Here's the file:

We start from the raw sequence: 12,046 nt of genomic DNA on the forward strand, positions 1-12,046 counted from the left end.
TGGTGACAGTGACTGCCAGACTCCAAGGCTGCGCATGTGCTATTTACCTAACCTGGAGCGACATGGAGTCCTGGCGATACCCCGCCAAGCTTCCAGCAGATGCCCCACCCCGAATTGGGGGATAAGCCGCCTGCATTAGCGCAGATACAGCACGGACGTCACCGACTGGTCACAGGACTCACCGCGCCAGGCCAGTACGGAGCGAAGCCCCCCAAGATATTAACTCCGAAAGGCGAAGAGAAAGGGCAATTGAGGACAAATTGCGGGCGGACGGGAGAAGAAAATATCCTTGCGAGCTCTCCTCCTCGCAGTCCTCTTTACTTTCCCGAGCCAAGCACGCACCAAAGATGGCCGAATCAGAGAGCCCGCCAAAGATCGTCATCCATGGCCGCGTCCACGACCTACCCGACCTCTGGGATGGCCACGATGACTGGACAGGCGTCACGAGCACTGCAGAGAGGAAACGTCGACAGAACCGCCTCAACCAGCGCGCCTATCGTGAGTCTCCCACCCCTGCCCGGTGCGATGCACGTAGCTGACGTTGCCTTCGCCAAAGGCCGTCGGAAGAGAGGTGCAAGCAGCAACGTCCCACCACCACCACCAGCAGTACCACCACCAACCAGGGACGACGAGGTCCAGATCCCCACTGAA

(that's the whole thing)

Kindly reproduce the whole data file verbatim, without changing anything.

We start from the raw sequence: 12,046 nt of genomic DNA on the forward strand, positions 1-12,046 counted from the left end.
TGGTGACAGTGACTGCCAGACTCCAAGGCTGCGCATGTGCTATTTACCTAACCTGGAGCGACATGGAGTCCTGGCGATACCCCGCCAAGCTTCCAGCAGATGCCCCACCCCGAATTGGGGGATAAGCCGCCTGCATTAGCGCAGATACAGCACGGACGTCACCGACTGGTCACAGGACTCACCGCGCCAGGCCAGTACGGAGCGAAGCCCCCCAAGATATTAACTCCGAAAGGCGAAGAGAAAGGGCAATTGAGGACAAATTGCGGGCGGACGGGAGAAGAAAATATCCTTGCGAGCTCTCCTCCTCGCAGTCCTCTTTACTTTCCCGAGCCAAGCACGCACCAAAGATGGCCGAATCAGAGAGCCCGCCAAAGATCGTCATCCATGGCCGCGTCCACGACCTACCCGACCTCTGGGATGGCCACGATGACTGGACAGGCGTCACGAGCACTGCAGAGAGGAAACGTCGACAGAACCGCCTCAACCAGCGCGCCTATCGTGAGTCTCCCACCCCTGCCCGGTGCGATGCACGTAGCTGACGTTGCCTTCGCCAAAGGCCGTCGGAAGAGAGGTGCAAGCAGCAACGTCCCACCACCACCACCAGCAGTACCACCACCAACCAGGGACGACGAGGTCCAGATCCCCACTGAA